Cost-plus pricing works well for businesses where value and cost of production are closely related, like groceries and hardware. It can also be applied to services with consistent costs like hours billed. This pricing model isn’t suited to companies whose products or services offer much higher value to the customer than the cost of producing them, like software. This type of business is better suited to a premium or value pricing model.

Simplicity is one of the key advantages of cost-plus pricing strategies. Companies can set prices without consumer research or the need to analyse historical data. On the other hand, it ignores external factors like perceived customer value and competitor pricing.

Cost-plus pricing example

Consumer goods, like groceries, clothing, and electronics, are likely to be priced using a cost-plus pricing strategy. Retailers and manufacturers will add a fixed percentage on top of COGS. The markup amount can vary wildly between products and industries, depending on the product’s perceived value and the market’s competitiveness.

Here’s an example of cost-plus pricing for a manufacturer of batteries:

Production cost per unit (including materials & labour): $5.00

Overheads per unit (including marketing & shipping): $3.00

Total COGS: $8.00

Markup percentage: 50%

Price per unit: $12.00 ($4.00 profit margin)

2. Penetration pricing strategy

Penetration pricing (similar to loss leader pricing) is a competitive pricing strategy that entices customers to switch from competitors by offering a lower price for a product or service. A penetration pricing strategy is often used to gain market share and brand awareness quickly when a company launches a new offering into the market.

Penetration pricing is usually applied short-term, allowing companies to snap up customers and maintain loyalty when prices go up. It can lead to an increase in both revenue and market share, but it can erode profit margins and brand equity.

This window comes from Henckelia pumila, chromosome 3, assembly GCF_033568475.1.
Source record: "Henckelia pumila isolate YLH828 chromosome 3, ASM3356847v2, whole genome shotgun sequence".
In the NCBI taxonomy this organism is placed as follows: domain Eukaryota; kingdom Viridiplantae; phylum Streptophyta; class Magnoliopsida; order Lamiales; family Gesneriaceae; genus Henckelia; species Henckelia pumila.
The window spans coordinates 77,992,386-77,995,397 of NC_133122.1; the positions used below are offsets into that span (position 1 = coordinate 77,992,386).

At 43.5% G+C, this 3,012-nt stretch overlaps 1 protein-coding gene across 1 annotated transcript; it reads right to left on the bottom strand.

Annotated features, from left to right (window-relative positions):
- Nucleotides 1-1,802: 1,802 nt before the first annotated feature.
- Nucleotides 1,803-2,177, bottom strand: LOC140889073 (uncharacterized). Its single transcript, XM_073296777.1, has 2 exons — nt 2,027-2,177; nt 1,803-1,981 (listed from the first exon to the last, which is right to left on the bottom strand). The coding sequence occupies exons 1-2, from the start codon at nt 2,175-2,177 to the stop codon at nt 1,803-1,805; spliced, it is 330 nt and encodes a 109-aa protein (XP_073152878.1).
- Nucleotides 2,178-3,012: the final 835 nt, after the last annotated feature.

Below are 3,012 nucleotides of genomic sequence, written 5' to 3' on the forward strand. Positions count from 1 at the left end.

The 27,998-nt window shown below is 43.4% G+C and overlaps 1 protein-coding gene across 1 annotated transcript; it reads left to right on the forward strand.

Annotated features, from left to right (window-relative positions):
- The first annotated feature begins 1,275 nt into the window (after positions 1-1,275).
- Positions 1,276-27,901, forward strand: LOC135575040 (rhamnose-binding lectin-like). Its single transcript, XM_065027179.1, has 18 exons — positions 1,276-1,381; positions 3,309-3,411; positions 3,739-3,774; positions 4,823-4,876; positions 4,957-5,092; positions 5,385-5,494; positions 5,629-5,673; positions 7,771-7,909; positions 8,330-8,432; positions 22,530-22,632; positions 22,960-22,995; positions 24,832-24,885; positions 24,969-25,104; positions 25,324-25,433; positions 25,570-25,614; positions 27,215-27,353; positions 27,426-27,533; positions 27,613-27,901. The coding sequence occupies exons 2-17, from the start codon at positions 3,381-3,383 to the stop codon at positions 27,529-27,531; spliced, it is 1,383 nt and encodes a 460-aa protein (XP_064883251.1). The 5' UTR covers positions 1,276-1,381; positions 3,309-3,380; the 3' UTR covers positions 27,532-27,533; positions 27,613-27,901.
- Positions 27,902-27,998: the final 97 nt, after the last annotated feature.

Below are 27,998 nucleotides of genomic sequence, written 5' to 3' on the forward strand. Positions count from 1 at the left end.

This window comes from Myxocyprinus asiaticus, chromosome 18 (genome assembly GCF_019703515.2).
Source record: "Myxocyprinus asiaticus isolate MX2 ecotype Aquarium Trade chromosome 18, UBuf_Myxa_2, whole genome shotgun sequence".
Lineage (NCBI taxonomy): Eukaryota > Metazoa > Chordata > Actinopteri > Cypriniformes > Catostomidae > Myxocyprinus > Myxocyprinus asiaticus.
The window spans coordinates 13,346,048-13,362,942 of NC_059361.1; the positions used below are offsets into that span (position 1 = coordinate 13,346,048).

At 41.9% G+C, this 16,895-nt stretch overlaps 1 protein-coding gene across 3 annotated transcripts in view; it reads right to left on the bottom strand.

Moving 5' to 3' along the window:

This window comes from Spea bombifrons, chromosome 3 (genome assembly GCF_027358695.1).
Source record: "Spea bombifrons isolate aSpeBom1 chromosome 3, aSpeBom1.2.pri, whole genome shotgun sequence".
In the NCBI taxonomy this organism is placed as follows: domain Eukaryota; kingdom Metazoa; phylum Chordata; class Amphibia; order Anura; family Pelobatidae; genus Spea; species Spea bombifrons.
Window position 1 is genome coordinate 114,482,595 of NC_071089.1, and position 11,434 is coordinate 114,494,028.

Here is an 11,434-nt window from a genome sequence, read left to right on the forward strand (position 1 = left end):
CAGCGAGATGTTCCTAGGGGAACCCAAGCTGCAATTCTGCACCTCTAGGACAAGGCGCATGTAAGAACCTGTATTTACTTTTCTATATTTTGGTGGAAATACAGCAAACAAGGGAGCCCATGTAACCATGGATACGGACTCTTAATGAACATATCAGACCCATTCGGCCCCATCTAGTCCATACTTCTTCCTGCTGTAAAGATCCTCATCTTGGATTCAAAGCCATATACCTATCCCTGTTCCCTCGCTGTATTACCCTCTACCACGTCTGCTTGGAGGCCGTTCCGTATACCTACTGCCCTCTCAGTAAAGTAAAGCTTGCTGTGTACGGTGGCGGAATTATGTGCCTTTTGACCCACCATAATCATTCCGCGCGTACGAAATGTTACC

Penetration pricing example

You have probably taken up an offer based on penetration pricing for a subscription like a streaming service. The provider lures you with an irresistible offer, like $10 per month for the first three months. After this introductory period, the price goes up to the standard level. The provider bets you’ll enjoy the service so much that you’ll keep subscribing once the welcome offer ends.

3. Premium pricing

Premium pricing sets higher prices than the market average to cultivate a perception of value and quality in customers’ minds. Prestige pricing, also known as a premium strategy, is a psychological pricing model for companies branding themselves as “luxury.” Customers often equate higher cost with better quality.

A premium pricing strategy has several advantages for businesses, including higher margins and increased brand equity. However, this type of pricing model can bring much higher advertising and branding costs. It is also a risky pricing strategy if companies do not ‘walk the walk’. Customers will not look favourably on brands that charge a premium price for a sub-par product.

Premium pricing example

The infamous French fashion label Chanel has produced some of the most iconic looks in modern history. While the products are made to a very high standard, the brand has built such an enviable reputation that customers mostly pay for the brand name. For example, an eye-watering $5,500 for the seminal Chanel 2.55 handbag. To earn this status, Chanel splashes out on extravagant runway shows, glossy advertisements, and celebrity campaigns to the tune of $1.46 billion per year.